Volunteerism: the secret agenda
October 5, 2011 § Leave a comment
A: When I first thought I had to sit here for six weeks, ehh! I was ready to, you know, conk out.
E: You were ready to…?
A: Oh, conk out. Do you know what that means?
E: No, that’s the new word of the day.
A: Oh, I don’t want to say it. I didn’t want to be around much longer. I don’t want to say the word. I would never have done that. But it made me think: “Why am I living!?”
Adele, an outgoing76-year old divorcee, broke her foot on a Friday night as she was walking on a street downtown to volunteer at an event. She gathered enough “true grit” to drive home pressing the clutch with her freshly broken foot since she did not want to burden anyone around her. Forced rest disrupts her merry-go-round of volunteer activities. Every day of the week, except for Monday, her “free day”, Adele fervently volunteers at church, concerts, museums, and botanical gardens. Her volunteerism is so ingrained into her identity to make her wonder about her life purpose without her chain of unpaid jobs.
At a first look, Adele confirms the famous claim of Putnam’s Bowling Alone that older Americans volunteer more often than younger generations and that they do so to stay engaged. Volunteerism appears as a gateway to a meaningful role, new acquaintances, the acquisition of new skills, a distraction, and the contribution to the advancement of society. Yet, this optimistic image of volunteerism is partial.
First, if we buy into the idea that volunteerism allows the access to the resources just listed, we have also to take into account the barriers to the enjoyment deriving from this access. Adele’s broken foot points to the physical effort required contributing to the common good. Second, on a deeper level, Adele’s urge might mask something else. She says: “I like to know what I’m going to do every day. So I started volunteering.” Adele’s tight schedule provides her a structure that fills days that might be too empty. How does it feel to have an entire week without commitments? “Terrible!” she wails.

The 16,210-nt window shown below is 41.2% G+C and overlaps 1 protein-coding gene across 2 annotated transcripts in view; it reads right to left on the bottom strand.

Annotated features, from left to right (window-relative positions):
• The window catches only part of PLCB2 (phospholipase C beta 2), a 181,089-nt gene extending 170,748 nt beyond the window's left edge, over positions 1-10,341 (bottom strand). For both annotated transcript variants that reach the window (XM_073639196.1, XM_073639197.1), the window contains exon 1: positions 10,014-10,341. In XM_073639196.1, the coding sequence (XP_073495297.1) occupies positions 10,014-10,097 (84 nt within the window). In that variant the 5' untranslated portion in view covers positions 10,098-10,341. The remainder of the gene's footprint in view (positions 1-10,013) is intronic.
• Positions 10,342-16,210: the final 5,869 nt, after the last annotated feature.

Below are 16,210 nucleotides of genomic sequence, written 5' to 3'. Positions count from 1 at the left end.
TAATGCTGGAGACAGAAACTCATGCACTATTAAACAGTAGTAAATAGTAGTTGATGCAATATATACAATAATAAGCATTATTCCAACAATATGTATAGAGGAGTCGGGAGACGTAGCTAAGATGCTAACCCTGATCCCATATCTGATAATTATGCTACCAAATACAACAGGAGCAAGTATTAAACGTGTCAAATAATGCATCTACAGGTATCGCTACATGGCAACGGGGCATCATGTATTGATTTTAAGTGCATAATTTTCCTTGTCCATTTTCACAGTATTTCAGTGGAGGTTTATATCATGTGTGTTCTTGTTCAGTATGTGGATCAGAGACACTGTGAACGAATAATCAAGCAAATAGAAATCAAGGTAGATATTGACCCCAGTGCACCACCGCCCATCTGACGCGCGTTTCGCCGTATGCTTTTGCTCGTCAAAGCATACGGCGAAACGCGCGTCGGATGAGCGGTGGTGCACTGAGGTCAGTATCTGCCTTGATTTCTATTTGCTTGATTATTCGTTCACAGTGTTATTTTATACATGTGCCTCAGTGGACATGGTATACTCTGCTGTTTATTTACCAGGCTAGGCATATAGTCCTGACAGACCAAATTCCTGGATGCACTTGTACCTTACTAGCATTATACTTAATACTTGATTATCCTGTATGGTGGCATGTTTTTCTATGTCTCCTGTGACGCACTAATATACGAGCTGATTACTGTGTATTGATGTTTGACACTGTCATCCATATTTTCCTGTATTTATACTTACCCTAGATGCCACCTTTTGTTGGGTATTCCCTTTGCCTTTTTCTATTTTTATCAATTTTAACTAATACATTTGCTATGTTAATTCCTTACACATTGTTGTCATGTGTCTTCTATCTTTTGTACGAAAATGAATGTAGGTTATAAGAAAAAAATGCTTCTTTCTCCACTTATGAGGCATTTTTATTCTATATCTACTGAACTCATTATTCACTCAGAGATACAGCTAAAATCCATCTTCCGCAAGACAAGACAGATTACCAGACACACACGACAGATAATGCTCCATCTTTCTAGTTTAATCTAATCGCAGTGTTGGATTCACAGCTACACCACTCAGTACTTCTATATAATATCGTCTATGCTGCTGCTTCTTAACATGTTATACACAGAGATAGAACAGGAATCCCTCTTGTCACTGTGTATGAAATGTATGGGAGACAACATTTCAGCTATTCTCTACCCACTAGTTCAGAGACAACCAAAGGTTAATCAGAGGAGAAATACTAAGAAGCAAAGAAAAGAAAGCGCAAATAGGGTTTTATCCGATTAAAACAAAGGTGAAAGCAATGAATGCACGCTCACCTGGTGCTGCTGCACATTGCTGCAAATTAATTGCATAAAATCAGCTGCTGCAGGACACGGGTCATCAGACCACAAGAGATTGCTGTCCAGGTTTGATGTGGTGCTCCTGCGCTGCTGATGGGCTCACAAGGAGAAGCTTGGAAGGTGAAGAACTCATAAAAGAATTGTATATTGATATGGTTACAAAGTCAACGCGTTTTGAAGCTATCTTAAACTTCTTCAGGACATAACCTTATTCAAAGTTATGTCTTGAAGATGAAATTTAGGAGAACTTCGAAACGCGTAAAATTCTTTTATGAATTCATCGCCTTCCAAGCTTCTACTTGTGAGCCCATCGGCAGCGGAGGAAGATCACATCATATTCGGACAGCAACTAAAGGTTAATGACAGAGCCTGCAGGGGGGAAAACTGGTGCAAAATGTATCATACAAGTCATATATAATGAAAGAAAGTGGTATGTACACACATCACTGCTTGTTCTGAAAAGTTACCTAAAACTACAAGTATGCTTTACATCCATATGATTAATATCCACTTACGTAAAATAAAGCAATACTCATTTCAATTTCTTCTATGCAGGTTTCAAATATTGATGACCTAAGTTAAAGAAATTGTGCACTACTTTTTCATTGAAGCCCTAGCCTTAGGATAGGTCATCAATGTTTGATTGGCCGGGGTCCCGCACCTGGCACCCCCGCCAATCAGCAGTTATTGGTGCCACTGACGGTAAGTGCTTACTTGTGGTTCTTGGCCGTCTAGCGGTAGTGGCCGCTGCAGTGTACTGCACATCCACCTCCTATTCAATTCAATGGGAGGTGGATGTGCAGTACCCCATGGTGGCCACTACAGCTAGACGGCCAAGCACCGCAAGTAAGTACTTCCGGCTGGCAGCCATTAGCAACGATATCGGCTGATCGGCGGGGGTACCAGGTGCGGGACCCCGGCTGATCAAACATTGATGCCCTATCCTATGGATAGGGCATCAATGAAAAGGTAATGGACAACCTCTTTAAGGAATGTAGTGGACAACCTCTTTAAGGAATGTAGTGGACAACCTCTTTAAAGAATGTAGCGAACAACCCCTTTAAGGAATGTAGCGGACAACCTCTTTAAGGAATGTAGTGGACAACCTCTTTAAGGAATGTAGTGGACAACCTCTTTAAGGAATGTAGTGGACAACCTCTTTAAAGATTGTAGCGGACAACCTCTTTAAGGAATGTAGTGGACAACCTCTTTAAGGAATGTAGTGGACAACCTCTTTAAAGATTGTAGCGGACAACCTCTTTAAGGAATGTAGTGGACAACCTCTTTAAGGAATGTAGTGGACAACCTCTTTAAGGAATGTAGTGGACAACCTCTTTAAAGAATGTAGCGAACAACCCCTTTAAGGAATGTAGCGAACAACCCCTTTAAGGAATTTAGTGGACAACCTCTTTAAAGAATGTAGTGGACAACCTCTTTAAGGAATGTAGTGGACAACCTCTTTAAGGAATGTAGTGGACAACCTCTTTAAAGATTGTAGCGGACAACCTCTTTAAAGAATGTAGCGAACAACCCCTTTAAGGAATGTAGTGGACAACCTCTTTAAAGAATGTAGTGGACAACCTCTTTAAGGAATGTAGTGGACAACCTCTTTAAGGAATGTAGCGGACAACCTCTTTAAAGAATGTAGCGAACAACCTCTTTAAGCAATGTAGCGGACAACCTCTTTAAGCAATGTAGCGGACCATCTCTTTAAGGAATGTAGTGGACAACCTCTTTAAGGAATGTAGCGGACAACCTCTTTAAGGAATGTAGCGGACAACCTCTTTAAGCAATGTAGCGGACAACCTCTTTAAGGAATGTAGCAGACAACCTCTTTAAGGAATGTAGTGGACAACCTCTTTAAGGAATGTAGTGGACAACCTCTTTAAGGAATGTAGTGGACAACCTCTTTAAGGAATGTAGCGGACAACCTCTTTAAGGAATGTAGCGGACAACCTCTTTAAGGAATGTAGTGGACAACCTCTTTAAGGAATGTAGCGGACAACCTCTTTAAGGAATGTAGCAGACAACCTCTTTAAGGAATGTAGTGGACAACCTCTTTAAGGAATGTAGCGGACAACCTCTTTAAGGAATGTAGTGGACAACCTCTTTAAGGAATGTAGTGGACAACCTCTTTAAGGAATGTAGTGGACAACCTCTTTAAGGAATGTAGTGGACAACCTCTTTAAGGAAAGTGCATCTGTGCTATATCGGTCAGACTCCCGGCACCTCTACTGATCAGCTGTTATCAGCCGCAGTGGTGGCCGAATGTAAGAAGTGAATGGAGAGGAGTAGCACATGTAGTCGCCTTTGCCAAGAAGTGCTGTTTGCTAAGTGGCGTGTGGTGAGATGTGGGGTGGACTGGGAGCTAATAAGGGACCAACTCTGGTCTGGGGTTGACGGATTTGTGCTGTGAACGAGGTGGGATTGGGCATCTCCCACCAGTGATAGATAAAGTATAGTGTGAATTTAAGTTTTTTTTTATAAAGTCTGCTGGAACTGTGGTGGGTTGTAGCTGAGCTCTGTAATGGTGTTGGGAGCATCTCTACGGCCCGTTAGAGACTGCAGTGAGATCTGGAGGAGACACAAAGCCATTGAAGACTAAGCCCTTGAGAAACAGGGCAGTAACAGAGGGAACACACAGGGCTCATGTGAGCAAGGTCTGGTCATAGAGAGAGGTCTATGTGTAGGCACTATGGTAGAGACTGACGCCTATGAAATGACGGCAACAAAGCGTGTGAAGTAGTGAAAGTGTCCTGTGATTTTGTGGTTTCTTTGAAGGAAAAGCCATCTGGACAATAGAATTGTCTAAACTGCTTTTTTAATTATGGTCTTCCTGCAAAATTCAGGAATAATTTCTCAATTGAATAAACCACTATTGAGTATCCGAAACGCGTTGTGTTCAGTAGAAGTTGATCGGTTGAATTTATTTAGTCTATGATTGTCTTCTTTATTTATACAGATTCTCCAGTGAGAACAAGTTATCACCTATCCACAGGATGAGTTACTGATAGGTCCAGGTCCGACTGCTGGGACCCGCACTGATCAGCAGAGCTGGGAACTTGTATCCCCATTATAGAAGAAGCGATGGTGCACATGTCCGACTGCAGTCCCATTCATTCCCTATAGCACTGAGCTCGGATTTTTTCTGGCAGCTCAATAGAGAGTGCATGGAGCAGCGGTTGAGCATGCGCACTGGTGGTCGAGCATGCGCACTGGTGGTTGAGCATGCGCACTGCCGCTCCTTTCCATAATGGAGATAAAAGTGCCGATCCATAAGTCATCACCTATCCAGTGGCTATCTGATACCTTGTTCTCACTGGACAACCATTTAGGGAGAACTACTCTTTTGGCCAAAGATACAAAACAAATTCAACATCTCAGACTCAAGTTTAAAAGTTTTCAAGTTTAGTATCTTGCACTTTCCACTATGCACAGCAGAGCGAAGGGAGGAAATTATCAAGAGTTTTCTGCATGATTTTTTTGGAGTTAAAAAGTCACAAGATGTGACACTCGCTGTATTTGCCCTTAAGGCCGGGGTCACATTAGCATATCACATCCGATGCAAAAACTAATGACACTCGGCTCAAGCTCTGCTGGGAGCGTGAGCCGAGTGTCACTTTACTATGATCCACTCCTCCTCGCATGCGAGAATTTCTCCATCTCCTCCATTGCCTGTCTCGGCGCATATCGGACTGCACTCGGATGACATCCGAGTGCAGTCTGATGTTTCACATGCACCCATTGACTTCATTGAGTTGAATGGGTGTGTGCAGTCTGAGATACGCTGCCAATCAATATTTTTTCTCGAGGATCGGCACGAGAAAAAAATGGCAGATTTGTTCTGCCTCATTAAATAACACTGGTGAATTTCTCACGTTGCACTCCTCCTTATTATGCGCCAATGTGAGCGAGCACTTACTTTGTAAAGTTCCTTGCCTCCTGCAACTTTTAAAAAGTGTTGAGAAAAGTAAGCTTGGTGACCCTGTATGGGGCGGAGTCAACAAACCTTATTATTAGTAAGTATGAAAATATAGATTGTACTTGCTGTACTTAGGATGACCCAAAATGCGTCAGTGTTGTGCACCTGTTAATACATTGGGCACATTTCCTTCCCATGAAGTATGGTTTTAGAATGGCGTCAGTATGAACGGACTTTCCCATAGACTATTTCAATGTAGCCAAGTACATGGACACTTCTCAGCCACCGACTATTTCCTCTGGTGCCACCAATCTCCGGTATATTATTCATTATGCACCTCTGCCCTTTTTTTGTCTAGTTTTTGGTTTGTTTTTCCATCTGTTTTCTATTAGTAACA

Finally, a closer look into the world of volunteerism in older age shows an unexpected side of the coin. Rather than volunteering for popular reasons, a few San Franciscans strategically use volunteerism as a compass to navigate the system. For instance Lori, an 80-year old divorcee, volunteered in an agency that assessed the quality of nursing homes. Once she found the nursing home of her choice, she left the agency to start volunteering in the nursing home to increase her chance of admission. Grace, a 72-year old single and childless woman with cancer, follows a similar strategy. To discover the best agency offering friendly visitors, she volunteers in a few of them. The last time I talk to her she tells me of yet a new volunteering assignment she took on board. At the end, she exclaims: “Sometimes I am older than my client!”